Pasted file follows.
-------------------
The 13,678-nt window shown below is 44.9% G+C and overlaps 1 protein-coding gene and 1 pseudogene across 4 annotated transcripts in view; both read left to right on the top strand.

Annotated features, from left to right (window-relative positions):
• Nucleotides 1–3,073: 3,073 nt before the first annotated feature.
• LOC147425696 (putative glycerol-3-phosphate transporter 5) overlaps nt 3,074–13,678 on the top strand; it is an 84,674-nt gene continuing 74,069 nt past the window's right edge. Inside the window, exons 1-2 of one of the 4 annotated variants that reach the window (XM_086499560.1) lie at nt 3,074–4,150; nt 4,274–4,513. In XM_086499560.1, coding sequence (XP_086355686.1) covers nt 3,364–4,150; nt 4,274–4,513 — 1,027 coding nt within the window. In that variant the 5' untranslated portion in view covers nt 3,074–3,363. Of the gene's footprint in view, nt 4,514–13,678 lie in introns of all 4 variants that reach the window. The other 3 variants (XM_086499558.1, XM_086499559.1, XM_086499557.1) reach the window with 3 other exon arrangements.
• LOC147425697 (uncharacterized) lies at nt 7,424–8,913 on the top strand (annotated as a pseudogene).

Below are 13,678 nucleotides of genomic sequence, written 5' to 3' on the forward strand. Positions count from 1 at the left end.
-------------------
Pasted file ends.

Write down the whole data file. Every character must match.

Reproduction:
The 13,678-nt window shown below is 44.9% G+C and overlaps 1 protein-coding gene and 1 pseudogene across 4 annotated transcripts in view; both read left to right on the top strand.

Annotated features, from left to right (window-relative positions):
• Nucleotides 1–3,073: 3,073 nt before the first annotated feature.
• LOC147425696 (putative glycerol-3-phosphate transporter 5) overlaps nt 3,074–13,678 on the top strand; it is an 84,674-nt gene continuing 74,069 nt past the window's right edge. Inside the window, exons 1-2 of one of the 4 annotated variants that reach the window (XM_086499560.1) lie at nt 3,074–4,150; nt 4,274–4,513. In XM_086499560.1, coding sequence (XP_086355686.1) covers nt 3,364–4,150; nt 4,274–4,513 — 1,027 coding nt within the window. In that variant the 5' untranslated portion in view covers nt 3,074–3,363. Of the gene's footprint in view, nt 4,514–13,678 lie in introns of all 4 variants that reach the window. The other 3 variants (XM_086499558.1, XM_086499559.1, XM_086499557.1) reach the window with 3 other exon arrangements.
• LOC147425697 (uncharacterized) lies at nt 7,424–8,913 on the top strand (annotated as a pseudogene).

Below are 13,678 nucleotides of genomic sequence, written 5' to 3' on the forward strand. Positions count from 1 at the left end.